High-profile corruption, lack of transparency could affect Malaysia’s governance score


HIGH-PROFILE corruption incidents and lack of transparency in governance might threaten Malaysia’s credibility of the institution over the long term and affect its scores on the governance factor.

Moody’s Investors Service sovereign risk group VP and senior analyst Christian Fang said Malaysia’s issuer profile scores (IPS) on its governance is currently rated “positive” mainly due to solid institutions and governance reflected on the country’s rankings on international governance indicators.

“We have seen high-profile incidents of corruption and perceived lack of transparency. If this becomes widespread, it could threaten the credibility of institutions and governance over the longterm, and this could weigh on our assessment as a risk for Malaysia,” Fang said in the virtual Malaysian Rating Corp Bhd Malaysian Bond and Sukuk Conference 2021 last Friday.

In January, Moody’s published two new environmental, social and governance (ESG) score types for sovereigns — the IPS and credit impact scores (CIS).

The IPS measure sovereigns’ exposure to ESG factors, while the CIS gauge the effect of ESG on default risk and the rating.

The IPS and CIS scale range from a score of one that indicates “positive”; two is for “neutral-to-low”; three is for “moderately negative”; four and five is for “highly negative” and “very highly negative” respectively.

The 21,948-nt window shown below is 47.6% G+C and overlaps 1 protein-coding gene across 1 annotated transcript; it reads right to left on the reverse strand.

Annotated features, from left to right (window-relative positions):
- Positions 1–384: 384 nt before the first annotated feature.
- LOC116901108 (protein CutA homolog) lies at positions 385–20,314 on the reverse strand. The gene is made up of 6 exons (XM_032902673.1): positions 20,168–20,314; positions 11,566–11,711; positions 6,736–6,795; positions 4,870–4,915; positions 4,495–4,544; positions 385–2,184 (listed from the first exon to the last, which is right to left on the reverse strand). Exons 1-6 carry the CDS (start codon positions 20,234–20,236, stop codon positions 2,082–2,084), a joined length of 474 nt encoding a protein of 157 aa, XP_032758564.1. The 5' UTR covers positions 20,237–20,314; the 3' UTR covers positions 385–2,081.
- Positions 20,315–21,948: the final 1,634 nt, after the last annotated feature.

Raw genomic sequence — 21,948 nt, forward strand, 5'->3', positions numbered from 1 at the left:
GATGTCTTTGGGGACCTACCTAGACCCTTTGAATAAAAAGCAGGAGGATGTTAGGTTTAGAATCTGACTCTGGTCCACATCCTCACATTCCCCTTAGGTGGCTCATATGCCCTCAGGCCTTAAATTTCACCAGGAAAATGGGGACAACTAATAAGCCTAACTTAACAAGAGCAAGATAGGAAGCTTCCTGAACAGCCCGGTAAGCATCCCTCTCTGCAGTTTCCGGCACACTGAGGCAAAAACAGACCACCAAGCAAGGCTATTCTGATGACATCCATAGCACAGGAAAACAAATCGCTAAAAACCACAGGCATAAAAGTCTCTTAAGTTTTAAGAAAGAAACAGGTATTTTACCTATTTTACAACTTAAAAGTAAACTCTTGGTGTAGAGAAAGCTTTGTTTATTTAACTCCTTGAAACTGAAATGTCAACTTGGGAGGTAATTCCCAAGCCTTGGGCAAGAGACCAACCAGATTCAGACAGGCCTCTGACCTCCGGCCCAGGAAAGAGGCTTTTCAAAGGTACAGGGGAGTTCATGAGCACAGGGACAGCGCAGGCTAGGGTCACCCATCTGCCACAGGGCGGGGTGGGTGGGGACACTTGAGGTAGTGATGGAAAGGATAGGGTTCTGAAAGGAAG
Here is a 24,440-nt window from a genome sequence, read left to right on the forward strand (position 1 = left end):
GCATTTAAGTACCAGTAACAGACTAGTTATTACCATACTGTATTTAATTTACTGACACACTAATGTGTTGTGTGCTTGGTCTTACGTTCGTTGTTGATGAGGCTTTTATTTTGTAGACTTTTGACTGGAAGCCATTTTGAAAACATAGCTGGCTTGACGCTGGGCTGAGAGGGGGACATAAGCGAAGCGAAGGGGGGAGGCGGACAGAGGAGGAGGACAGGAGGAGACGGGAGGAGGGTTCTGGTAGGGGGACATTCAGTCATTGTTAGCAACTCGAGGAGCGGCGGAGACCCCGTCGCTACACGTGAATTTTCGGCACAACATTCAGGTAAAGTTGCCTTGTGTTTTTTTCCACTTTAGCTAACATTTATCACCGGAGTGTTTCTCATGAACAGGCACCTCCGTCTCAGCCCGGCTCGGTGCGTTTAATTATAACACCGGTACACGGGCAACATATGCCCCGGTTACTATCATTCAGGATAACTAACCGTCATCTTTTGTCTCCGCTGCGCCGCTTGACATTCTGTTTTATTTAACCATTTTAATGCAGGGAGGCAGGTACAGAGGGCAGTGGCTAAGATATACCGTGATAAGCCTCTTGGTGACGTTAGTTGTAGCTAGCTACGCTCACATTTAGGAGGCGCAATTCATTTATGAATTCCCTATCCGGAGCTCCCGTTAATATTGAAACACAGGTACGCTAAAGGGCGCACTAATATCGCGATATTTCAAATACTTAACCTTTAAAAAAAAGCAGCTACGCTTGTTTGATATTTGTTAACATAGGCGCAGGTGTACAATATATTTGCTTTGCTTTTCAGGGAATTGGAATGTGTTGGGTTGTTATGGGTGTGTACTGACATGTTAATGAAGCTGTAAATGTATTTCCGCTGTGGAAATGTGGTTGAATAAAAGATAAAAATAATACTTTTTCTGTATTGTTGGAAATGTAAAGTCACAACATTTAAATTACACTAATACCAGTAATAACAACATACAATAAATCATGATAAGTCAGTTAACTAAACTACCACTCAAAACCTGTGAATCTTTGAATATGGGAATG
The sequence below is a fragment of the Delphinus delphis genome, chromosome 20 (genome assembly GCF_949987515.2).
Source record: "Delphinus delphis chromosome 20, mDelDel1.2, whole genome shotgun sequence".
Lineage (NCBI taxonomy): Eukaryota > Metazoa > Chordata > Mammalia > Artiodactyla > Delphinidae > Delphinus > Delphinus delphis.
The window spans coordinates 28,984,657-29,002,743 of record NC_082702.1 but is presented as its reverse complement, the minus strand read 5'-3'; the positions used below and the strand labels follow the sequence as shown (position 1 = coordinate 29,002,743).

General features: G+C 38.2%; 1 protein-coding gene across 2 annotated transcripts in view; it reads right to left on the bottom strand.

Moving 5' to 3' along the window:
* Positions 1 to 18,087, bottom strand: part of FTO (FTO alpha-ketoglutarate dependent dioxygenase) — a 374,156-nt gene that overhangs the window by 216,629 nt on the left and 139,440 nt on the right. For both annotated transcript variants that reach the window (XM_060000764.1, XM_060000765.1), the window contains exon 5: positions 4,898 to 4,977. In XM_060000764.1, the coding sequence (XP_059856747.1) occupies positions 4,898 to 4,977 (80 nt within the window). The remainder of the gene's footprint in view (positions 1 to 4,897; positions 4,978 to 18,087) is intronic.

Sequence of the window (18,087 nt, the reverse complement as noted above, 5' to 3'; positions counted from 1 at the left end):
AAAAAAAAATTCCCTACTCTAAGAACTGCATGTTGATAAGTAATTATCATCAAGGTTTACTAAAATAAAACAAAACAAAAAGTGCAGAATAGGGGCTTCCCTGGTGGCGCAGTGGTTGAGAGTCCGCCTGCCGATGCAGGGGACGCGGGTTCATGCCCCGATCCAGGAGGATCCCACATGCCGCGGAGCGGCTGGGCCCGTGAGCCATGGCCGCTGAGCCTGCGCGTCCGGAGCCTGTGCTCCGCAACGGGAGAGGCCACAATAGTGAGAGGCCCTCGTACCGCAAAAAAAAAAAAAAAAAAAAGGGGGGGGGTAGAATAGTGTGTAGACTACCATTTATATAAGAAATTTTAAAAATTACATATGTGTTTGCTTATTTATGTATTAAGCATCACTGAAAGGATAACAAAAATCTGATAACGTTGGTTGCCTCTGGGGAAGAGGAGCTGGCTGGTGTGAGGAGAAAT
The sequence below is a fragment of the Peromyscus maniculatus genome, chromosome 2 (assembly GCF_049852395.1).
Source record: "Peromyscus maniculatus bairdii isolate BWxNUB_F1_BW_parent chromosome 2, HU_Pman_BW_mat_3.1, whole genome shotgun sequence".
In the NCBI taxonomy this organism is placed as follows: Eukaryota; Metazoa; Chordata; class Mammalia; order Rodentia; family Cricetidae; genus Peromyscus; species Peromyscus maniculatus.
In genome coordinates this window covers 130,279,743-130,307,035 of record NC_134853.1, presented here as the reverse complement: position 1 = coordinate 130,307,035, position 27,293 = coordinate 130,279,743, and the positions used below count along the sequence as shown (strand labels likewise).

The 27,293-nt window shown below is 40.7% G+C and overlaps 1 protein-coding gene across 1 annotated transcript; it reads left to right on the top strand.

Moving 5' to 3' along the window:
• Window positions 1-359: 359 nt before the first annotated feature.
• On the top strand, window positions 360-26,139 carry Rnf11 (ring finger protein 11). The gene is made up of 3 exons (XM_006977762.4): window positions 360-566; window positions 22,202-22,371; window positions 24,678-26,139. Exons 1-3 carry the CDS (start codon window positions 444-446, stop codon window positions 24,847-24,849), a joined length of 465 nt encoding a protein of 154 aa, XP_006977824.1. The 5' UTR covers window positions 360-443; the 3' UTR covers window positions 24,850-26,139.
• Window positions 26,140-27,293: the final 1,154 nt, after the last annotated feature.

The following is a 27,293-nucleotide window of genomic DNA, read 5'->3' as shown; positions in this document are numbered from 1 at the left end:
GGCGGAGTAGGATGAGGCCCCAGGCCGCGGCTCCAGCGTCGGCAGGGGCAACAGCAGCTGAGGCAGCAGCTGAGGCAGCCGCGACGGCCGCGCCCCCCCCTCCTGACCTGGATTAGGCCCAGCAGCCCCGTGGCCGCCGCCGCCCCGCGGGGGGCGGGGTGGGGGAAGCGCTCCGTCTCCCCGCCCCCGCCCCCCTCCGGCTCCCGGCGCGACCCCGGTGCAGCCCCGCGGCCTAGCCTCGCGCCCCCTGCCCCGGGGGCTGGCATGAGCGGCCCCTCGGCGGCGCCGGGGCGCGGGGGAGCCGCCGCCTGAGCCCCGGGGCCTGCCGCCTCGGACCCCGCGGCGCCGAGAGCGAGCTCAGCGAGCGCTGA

Fang said most advanced economies have a “positive” governance IPS, making them well-placed to address any environmental or social risk.

“Governance IPS for emerging markets ranges widely, but the largest proportion has a ‘highly negative’ IPS of four,” he said.

He said Malaysia’s environmental IPS is “moderately negative” due to petroleum-related income, which exposes the country to carbon transition risk. Malaysia’s social IPS received a “neutral-to-low” scoring due to favourable demographics and access to basic services.

Malaysian Resources Corp Bhd chief corporate officer Amarjit Singh Chhina said ESG aspects in a company need to be made more inclusive to increase sustainable investment level in Malaysia.

He said the ESG journey for every company would be a long process. Still, it should remain simple to reach their sustainable goals by aligning them with the missions they already have in place.

“We need to make it more inclusive and demystify it. We have seen the take-up in terms of the listed sector and how little it is.

“What about the whole economy, the smaller companies and the small and medium enterprises? We need to keep things simple when it comes to raising awareness for ESG,” he said.

He said organisations need to look at the matter holistically instead of solely allocating an amount to incorporate ESG components in their operations.

He said among the steps that companies could take is ensuring every employee understands their role and purpose regarding ESG and sustainability.